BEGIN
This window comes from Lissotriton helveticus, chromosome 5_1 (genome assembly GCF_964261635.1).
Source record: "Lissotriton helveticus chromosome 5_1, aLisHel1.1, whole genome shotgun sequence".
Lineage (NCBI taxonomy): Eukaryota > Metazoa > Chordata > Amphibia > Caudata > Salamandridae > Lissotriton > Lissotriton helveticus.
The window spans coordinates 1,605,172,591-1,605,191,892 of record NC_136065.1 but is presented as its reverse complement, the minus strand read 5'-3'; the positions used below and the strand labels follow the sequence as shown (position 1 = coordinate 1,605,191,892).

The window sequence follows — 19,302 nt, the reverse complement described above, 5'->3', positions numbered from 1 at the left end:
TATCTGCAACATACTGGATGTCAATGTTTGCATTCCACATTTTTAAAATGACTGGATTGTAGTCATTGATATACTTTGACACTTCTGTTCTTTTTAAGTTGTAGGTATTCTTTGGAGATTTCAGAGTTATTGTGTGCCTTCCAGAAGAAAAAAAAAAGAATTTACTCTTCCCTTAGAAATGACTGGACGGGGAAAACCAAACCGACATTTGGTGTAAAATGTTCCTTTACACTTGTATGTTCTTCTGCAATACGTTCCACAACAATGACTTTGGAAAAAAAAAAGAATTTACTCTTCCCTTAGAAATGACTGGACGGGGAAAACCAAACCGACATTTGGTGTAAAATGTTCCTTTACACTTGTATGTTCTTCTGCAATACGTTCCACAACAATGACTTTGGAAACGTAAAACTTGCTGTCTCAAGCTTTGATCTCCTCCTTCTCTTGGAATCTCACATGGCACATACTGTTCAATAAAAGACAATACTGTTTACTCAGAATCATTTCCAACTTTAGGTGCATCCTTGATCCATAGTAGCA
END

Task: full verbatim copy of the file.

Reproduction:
This window comes from Lissotriton helveticus, chromosome 5_1 (genome assembly GCF_964261635.1).
Source record: "Lissotriton helveticus chromosome 5_1, aLisHel1.1, whole genome shotgun sequence".
Lineage (NCBI taxonomy): Eukaryota > Metazoa > Chordata > Amphibia > Caudata > Salamandridae > Lissotriton > Lissotriton helveticus.
The window spans coordinates 1,605,172,591-1,605,191,892 of record NC_136065.1 but is presented as its reverse complement, the minus strand read 5'-3'; the positions used below and the strand labels follow the sequence as shown (position 1 = coordinate 1,605,191,892).

The window sequence follows — 19,302 nt, the reverse complement described above, 5'->3', positions numbered from 1 at the left end:
TATCTGCAACATACTGGATGTCAATGTTTGCATTCCACATTTTTAAAATGACTGGATTGTAGTCATTGATATACTTTGACACTTCTGTTCTTTTTAAGTTGTAGGTATTCTTTGGAGATTTCAGAGTTATTGTGTGCCTTCCAGAAGAAAAAAAAAAGAATTTACTCTTCCCTTAGAAATGACTGGACGGGGAAAACCAAACCGACATTTGGTGTAAAATGTTCCTTTACACTTGTATGTTCTTCTGCAATACGTTCCACAACAATGACTTTGGAAAAAAAAAAGAATTTACTCTTCCCTTAGAAATGACTGGACGGGGAAAACCAAACCGACATTTGGTGTAAAATGTTCCTTTACACTTGTATGTTCTTCTGCAATACGTTCCACAACAATGACTTTGGAAACGTAAAACTTGCTGTCTCAAGCTTTGATCTCCTCCTTCTCTTGGAATCTCACATGGCACATACTGTTCAATAAAAGACAATACTGTTTACTCAGAATCATTTCCAACTTTAGGTGCATCCTTGATCCATAGTAGCA